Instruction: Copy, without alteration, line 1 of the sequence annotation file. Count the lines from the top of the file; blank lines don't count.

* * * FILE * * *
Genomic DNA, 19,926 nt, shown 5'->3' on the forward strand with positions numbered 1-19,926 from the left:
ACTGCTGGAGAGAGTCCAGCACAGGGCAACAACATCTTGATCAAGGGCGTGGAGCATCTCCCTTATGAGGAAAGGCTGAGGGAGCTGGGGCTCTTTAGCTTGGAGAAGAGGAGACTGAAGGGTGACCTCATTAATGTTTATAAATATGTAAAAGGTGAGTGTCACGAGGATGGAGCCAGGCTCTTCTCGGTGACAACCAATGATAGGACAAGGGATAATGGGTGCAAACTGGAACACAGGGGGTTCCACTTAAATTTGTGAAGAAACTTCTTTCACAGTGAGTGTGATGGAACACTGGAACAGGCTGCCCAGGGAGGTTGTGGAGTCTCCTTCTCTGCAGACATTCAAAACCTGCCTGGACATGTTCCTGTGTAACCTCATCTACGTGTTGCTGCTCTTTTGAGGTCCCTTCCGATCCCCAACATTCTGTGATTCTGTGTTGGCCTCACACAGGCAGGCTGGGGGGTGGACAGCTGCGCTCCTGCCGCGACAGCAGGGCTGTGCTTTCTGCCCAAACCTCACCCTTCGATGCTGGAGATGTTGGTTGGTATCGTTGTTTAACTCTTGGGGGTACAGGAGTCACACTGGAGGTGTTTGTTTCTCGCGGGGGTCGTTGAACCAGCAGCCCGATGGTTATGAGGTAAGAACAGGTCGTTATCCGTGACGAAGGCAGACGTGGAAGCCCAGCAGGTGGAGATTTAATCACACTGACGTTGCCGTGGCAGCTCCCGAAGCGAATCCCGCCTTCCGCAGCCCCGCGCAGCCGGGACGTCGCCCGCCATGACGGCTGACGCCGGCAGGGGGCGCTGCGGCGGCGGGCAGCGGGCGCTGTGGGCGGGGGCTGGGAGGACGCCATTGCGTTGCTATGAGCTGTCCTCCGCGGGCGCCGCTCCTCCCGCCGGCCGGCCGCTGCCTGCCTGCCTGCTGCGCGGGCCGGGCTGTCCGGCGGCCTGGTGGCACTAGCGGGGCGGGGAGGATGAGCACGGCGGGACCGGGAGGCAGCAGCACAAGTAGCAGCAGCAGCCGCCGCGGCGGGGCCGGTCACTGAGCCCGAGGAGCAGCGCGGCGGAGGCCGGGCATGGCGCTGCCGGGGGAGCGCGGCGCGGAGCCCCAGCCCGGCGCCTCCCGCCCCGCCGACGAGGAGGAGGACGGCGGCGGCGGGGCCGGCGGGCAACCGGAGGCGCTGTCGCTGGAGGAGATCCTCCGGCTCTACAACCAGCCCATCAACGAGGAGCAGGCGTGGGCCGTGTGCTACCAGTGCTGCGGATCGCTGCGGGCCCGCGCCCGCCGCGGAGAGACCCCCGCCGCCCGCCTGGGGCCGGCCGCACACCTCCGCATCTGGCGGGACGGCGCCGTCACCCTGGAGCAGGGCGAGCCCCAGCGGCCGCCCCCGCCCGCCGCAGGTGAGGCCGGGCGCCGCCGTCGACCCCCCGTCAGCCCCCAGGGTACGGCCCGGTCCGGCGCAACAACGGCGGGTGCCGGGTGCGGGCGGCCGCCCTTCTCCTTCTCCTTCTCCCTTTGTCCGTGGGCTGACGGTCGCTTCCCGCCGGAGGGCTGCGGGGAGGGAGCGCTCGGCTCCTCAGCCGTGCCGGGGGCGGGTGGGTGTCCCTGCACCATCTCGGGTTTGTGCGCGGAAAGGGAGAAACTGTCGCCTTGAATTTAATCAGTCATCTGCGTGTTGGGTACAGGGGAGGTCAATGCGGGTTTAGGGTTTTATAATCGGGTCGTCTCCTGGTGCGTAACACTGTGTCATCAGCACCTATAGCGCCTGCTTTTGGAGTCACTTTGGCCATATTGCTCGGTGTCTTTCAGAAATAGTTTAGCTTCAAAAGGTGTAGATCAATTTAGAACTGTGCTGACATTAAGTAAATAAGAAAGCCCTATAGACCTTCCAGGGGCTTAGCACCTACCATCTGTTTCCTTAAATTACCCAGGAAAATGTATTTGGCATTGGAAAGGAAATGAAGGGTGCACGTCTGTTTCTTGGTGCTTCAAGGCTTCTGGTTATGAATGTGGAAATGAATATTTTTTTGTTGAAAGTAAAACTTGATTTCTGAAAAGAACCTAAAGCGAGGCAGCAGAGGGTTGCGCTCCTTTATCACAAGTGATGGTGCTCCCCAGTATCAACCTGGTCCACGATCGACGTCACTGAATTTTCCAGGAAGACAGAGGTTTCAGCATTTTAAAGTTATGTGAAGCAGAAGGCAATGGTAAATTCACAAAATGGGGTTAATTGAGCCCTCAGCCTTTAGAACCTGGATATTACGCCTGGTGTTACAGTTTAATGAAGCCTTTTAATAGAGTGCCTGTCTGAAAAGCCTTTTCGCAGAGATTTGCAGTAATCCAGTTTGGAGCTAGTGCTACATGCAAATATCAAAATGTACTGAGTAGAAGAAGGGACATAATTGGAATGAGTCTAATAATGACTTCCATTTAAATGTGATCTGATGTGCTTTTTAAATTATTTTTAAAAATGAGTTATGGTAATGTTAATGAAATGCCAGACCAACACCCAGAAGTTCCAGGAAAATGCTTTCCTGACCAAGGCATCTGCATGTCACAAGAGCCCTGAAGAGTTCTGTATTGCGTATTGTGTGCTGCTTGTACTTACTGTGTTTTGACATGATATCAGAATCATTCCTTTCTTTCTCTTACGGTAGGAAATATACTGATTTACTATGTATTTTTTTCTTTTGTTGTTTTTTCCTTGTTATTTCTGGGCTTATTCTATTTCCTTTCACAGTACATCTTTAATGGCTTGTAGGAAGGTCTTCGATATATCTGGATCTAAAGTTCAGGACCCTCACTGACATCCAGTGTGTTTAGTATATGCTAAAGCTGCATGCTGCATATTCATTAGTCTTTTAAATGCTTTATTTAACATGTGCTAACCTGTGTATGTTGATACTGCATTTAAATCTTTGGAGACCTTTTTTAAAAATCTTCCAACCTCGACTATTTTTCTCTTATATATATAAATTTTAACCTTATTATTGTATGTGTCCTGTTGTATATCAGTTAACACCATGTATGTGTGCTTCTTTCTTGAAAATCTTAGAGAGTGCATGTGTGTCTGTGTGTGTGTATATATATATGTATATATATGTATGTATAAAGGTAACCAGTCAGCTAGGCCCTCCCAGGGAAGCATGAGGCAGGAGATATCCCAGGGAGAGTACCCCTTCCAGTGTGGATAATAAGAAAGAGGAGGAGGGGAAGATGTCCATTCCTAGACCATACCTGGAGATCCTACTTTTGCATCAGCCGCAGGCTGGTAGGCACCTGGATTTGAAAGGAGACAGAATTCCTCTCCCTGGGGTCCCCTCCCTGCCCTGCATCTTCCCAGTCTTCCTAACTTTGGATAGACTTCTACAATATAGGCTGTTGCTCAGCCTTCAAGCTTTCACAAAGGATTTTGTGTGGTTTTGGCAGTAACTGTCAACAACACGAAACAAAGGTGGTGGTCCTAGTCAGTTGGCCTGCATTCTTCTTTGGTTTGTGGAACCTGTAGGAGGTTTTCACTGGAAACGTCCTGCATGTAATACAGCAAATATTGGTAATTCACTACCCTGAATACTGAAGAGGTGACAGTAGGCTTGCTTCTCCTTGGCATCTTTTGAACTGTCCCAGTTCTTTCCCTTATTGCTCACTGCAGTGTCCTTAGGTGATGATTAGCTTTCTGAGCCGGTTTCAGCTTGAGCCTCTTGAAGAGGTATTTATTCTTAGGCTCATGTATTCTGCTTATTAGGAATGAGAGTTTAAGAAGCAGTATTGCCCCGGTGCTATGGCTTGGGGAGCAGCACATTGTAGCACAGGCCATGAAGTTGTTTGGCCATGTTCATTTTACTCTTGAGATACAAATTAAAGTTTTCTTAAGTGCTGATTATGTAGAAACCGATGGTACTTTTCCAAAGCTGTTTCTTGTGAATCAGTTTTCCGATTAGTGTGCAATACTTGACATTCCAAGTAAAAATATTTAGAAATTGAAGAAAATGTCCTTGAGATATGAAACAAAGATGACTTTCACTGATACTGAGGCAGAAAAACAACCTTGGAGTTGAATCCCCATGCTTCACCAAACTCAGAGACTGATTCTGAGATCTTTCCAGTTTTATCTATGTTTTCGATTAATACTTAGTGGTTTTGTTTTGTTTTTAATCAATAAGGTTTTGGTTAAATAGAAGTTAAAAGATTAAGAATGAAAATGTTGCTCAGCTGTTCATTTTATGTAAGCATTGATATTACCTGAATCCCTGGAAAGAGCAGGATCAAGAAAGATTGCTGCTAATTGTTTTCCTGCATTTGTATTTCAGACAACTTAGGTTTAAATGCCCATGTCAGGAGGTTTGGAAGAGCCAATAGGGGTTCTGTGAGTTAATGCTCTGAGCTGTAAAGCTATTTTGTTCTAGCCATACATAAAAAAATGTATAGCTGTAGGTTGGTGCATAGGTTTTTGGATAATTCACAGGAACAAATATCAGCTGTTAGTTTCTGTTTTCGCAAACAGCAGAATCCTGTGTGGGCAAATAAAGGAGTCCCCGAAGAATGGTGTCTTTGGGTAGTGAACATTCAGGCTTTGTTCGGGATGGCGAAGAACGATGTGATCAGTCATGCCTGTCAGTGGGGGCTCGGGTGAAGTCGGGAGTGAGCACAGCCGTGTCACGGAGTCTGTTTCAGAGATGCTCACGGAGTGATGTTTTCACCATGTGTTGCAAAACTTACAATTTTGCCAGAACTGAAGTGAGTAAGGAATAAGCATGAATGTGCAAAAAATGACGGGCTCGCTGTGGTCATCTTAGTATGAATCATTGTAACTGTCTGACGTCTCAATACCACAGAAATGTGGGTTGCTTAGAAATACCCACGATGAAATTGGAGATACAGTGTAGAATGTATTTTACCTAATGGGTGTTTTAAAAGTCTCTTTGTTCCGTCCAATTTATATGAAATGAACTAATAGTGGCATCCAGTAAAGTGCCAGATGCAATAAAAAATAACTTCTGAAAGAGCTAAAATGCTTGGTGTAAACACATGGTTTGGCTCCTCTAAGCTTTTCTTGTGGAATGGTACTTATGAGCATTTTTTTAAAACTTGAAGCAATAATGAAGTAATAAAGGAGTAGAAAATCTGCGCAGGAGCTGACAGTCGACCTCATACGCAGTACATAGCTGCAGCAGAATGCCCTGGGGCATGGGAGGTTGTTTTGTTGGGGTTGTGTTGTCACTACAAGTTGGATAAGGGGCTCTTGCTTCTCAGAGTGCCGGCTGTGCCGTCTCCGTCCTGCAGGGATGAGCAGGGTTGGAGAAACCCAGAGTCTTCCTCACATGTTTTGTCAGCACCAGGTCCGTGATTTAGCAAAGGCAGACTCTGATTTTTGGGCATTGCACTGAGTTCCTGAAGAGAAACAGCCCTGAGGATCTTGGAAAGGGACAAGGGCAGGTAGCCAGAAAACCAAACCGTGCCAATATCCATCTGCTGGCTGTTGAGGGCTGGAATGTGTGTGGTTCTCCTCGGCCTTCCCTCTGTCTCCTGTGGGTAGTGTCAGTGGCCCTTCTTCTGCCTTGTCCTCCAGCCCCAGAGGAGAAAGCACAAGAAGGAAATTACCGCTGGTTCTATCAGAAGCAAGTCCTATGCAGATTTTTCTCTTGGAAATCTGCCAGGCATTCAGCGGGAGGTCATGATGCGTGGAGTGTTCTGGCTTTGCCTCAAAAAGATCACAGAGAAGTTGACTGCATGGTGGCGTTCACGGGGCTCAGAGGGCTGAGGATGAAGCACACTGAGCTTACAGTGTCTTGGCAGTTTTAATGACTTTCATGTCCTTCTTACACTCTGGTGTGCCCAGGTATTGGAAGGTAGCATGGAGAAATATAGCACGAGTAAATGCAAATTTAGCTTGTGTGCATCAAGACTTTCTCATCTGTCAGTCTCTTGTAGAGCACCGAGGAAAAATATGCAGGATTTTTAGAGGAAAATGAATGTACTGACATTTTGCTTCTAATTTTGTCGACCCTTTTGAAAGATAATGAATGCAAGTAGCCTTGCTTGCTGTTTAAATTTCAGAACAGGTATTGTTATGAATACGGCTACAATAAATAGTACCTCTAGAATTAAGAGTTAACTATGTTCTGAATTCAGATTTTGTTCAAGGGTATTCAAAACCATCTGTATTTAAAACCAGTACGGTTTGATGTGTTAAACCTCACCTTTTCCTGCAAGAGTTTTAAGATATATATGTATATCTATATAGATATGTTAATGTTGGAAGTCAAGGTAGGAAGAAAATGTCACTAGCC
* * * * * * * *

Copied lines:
Genomic DNA, 19,926 nt, shown 5'->3' on the forward strand with positions numbered 1-19,926 from the left: